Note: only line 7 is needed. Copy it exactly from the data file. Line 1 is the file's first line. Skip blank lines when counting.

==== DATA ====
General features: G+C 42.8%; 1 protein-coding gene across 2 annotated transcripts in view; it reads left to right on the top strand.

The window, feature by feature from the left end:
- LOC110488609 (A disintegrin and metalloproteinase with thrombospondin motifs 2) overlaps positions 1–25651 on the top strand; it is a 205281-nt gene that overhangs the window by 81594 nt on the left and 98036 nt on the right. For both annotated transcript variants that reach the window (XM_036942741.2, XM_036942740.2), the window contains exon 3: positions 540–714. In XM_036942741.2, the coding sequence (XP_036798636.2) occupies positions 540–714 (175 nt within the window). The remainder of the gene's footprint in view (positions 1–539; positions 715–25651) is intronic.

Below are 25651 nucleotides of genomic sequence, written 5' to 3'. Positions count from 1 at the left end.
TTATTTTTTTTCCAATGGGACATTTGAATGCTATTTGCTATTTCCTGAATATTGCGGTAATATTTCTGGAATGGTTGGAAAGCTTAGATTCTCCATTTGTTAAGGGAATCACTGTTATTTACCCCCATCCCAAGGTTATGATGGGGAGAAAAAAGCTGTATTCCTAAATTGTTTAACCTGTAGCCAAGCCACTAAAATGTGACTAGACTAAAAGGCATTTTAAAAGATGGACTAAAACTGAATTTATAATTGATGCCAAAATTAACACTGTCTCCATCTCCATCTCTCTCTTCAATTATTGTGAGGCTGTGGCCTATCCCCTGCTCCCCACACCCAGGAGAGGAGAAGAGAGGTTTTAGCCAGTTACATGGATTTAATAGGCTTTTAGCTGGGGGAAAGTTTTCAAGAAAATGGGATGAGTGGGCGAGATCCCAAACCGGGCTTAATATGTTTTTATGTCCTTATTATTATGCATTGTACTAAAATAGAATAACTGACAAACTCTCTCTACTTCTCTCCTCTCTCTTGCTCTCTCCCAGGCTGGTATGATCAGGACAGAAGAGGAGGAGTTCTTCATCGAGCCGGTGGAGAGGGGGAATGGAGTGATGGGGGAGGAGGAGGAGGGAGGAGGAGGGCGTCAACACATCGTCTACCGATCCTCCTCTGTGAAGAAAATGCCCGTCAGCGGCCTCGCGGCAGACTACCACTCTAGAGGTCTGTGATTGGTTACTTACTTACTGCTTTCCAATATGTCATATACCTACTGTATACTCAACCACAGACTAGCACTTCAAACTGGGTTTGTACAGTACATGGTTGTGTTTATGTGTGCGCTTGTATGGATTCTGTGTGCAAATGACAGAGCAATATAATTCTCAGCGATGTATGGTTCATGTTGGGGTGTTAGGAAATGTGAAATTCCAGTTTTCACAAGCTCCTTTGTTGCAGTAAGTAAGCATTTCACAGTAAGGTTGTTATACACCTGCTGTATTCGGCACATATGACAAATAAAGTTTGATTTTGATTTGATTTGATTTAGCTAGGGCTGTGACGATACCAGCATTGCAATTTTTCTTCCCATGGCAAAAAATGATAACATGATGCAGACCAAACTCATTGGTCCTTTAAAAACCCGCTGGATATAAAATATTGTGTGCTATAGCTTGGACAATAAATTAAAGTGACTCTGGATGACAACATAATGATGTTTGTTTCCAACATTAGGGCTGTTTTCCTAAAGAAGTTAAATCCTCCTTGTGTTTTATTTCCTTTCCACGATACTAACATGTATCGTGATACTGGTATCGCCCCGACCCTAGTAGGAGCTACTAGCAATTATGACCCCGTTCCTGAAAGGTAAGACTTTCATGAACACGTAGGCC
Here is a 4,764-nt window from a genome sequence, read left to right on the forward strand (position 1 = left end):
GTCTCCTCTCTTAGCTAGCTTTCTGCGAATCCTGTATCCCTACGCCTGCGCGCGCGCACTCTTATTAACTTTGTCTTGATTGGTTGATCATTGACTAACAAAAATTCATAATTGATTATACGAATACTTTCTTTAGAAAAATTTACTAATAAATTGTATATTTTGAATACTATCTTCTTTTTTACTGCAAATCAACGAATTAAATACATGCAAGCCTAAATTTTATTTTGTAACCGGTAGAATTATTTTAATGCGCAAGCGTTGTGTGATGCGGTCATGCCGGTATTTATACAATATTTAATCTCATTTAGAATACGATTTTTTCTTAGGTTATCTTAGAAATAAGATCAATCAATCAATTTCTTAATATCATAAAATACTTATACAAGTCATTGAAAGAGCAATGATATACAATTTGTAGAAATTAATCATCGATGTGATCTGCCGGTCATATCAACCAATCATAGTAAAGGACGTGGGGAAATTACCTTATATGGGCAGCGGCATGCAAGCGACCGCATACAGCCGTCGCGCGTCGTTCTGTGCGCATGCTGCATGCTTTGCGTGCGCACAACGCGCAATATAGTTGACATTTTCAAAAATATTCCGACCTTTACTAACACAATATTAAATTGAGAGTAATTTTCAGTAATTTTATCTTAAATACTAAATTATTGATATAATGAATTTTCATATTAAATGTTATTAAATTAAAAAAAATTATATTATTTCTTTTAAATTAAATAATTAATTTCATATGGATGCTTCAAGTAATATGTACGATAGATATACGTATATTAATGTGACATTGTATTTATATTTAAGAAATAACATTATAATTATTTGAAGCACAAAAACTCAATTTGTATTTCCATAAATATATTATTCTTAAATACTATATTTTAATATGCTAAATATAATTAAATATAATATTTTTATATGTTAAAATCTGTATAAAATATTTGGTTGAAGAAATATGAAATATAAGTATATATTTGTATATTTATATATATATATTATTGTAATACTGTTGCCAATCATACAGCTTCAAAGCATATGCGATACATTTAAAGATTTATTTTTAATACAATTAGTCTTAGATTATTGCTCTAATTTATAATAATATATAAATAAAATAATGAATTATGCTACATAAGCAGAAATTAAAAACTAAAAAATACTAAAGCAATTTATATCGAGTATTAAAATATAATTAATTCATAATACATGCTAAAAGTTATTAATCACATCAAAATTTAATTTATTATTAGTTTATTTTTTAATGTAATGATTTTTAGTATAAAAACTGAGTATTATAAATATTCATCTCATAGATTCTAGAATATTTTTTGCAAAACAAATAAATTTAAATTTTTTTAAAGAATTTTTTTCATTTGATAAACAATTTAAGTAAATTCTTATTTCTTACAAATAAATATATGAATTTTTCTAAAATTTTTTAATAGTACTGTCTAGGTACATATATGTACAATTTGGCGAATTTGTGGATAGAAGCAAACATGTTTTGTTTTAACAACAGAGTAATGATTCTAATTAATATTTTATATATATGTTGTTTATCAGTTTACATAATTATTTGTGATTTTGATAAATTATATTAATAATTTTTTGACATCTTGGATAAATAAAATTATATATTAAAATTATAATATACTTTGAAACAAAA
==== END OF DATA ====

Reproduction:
GTCTCCTCTCTTAGCTAGCTTTCTGCGAATCCTGTATCCCTACGCCTGCGCGCGCGCACTCTTATTAACTTTGTCTTGATTGGTTGATCATTGACTAACAAAAATTCATAATTGATTATACGAATACTTTCTTTAGAAAAATTTACTAATAAATTGTATATTTTGAATACTATCTTCTTTTTTACTGCAAATCAACGAATTAAATACATGCAAGCCTAAATTTTATTTTGTAACCGGTAGAATTATTTTAATGCGCAAGCGTTGTGTGATGCGGTCATGCCGGTATTTATACAATATTTAATCTCATTTAGAATACGATTTTTTCTTAGGTTATCTTAGAAATAAGATCAATCAATCAATTTCTTAATATCATAAAATACTTATACAAGTCATTGAAAGAGCAATGATATACAATTTGTAGAAATTAATCATCGATGTGATCTGCCGGTCATATCAACCAATCATAGTAAAGGACGTGGGGAAATTACCTTATATGGGCAGCGGCATGCAAGCGACCGCATACAGCCGTCGCGCGTCGTTCTGTGCGCATGCTGCATGCTTTGCGTGCGCACAACGCGCAATATAGTTGACATTTTCAAAAATATTCCGACCTTTACTAACACAATATTAAATTGAGAGTAATTTTCAGTAATTTTATCTTAAATACTAAATTATTGATATAATGAATTTTCATATTAAATGTTATTAAATTAAAAAAAATTATATTATTTCTTTTAAATTAAATAATTAATTTCATATGGATGCTTCAAGTAATATGTACGATAGATATACGTATATTAATGTGACATTGTATTTATATTTAAGAAATAACATTATAATTATTTGAAGCACAAAAACTCAATTTGTATTTCCATAAATATATTATTCTTAAATACTATATTTTAATATGCTAAATATAATTAAATATAATATTTTTATATGTTAAAATCTGTATAAAATATTTGGTTGAAGAAATATGAAATATAAGTATATATTTGTATATTTATATATATATATTATTGTAATACTGTTGCCAATCATACAGCTTCAAAGCATATGCGATACATTTAAAGATTTATTTTTAATACAATTAGTCTTAGATTATTGCTCTAATTTATAATAATATATAAATAAAATAATGAATTATGCTACATAAGCAGAAATTAAAAACTAAAAAATACTAAAGCAATTTATATCGAGTATTAAAATATAATTAATTCATAATACATGCTAAAAGTTATTAATCACATCAAAATTTAATTTATTATTAGTTTATTTTTTAATGTAATGATTTTTAGTATAAAAACTGAGTATTATAAATATTCATCTCATAGATTCTAGAATATTTTTTGCAAAACAAATAAATTTAAATTTTTTTAAAGAATTTTTTTCATTTGATAAACAATTTAAGTAAATTCTTATTTCTTACAAATAAATATATGAATTTTTCTAAAATTTTTTAATAGTACTGTCTAGGTACATATATGTACAATTTGGCGAATTTGTGGATAGAAGCAAACATGTTTTGTTTTAACAACAGAGTAATGATTCTAATTAATATTTTATATATATGTTGTTTATCAGTTTACATAATTATTTGTGATTTTGATAAATTATATTAATAATTTTTTGACATCTTGGATAAATAAAATTATATATTAAAATTATAATATACTTTGAAACAAAA